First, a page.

We hope you’ll join us in welcoming her to this new leadership role. And please let us know if you have any questions – or want to pass on your congratulations!

New MGEU ads profile the real people – and services – behind the word “clerical”

A mosaic of stills from two MGEU ads

Sometimes a vague phrase can hide an important idea — or some important people.

Take “clerical workers”. For most people, those words probably don’t create much of a picture in their heads. Whatever image they do get probably involves paper and not much else.

That’s partly because a lot of the work those employees do happens behind the scenes. Their jobs are a big part of what makes the work of more visible public-sector workers — such as teachers, firefighters, nurses or librarians — as effective and valuable as it is.

That’s the challenge the Manitoba Government and General Employees’ Union decided to take on with their latest campaign: replacing that vague image with real human faces.

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Preventing the next disaster: Teamsters Canada campaigns for safer freight rail


In July of last year, a runaway crude-oil freight train exploded in Lac-Mégantic, killing at least 42 people and devastating the town's centre. It was the deadliest rail disaster in Canada in nearly 150 years… but by no means the only one, with a freight rail accident happening every 60 hours.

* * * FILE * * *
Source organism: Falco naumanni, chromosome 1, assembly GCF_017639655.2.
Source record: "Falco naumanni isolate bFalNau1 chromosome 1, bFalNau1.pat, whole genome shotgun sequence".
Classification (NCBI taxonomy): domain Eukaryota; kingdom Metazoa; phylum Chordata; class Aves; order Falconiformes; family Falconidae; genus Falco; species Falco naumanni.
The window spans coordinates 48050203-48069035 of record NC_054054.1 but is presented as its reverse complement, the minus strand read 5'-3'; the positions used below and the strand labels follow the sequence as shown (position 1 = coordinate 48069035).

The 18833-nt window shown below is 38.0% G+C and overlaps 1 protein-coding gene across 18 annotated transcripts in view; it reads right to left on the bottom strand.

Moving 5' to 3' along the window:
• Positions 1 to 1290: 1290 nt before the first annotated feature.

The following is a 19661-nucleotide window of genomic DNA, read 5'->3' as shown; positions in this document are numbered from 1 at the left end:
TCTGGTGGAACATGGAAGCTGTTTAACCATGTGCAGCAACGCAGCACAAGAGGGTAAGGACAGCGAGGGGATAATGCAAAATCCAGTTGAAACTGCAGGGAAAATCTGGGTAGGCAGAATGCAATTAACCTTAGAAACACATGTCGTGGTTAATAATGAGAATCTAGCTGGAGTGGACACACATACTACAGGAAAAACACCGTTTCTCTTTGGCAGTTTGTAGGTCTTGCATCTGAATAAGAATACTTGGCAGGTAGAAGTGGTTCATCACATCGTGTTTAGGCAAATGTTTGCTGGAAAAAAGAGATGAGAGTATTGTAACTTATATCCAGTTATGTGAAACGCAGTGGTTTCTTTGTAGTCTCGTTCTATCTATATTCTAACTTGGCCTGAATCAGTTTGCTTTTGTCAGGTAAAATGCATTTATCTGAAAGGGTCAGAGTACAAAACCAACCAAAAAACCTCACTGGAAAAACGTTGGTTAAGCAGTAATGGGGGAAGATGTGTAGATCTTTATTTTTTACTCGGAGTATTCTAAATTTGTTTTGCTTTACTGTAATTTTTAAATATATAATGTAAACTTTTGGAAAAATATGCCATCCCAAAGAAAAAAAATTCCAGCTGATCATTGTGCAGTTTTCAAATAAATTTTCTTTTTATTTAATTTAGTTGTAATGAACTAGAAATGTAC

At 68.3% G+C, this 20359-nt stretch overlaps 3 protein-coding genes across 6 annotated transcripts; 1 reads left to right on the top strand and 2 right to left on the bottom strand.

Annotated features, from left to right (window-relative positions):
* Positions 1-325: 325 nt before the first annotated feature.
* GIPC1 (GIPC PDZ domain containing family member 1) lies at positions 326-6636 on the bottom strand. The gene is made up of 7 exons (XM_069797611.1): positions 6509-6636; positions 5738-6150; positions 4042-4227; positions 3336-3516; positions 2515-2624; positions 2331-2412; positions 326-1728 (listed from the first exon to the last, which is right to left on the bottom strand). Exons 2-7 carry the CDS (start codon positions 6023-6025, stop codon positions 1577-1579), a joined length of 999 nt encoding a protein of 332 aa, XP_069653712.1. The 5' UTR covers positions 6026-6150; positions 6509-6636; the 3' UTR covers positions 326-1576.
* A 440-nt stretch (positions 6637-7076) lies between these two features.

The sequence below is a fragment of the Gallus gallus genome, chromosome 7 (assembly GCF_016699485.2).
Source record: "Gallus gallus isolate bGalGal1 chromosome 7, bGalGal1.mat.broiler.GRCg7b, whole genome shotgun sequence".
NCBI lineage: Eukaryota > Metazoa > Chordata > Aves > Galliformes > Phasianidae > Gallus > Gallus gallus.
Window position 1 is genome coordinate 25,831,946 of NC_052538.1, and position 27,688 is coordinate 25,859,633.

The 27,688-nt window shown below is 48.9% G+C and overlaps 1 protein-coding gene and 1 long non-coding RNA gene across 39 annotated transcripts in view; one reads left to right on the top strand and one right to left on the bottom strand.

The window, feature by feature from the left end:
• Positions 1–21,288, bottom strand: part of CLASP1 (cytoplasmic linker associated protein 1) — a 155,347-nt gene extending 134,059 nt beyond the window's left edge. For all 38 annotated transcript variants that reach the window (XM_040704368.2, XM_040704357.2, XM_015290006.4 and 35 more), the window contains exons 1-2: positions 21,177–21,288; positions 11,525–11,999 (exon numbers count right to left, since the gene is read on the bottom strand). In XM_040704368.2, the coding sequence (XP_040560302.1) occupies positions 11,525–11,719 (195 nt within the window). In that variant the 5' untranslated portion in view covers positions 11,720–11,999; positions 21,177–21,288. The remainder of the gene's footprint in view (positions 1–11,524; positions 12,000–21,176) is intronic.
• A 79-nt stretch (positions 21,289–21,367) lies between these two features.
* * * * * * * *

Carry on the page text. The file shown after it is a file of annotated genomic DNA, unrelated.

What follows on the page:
In the aftermath of Lac-Mégantic, Canadians have been asking tough questions about rail safety and deregulation. And Teamsters Canada, whose 1250,000 members include more than 12,000 rail workers, is campaigning hard for safer rail transportation.

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World Teachers’ Day: a big thanks to teachers (and their unions!) everywhere

Teaching: an around-the-clock job - World Teachers' Day 2014

We’re thankful every day to work so closely with teachers. To the the BC Teachers’ Federation, Manitoba Teachers’ Society and Elementary Teachers’ Federation of Ontario, and teachers’ unions across Canada — and to the dedicated teaching professionals they represent — our thanks for everything you do.

Meet Allegra… again

Allegra in a 22-year-old leaflet... and Allegra today

“We’d love to have you work with us, but we’d like to see a little more experience on this resume. Can you come back in about, say, 22 years?”

We’re delighted to introduce the newest member of the NOW team. And if you can’t help but think there’s something familiar about her, something you can’t quite put your finger on, there may be a reason for that.

Allegra Strazicich actually first worked for us as a model back in 1992 — at the age of six months, as the adorable face on the front of a leaflet we produced on health reform.

More than two decades later, she’s back. And this time, instead of welcoming 1990s readers to better health care at home and in the community, today she welcomes visitors and clients to NOW at our front desk. (She also keeps us organized, and has the troubleshooting tenacity of a particularly conscientious badger.)

You find out more about Allegra right here.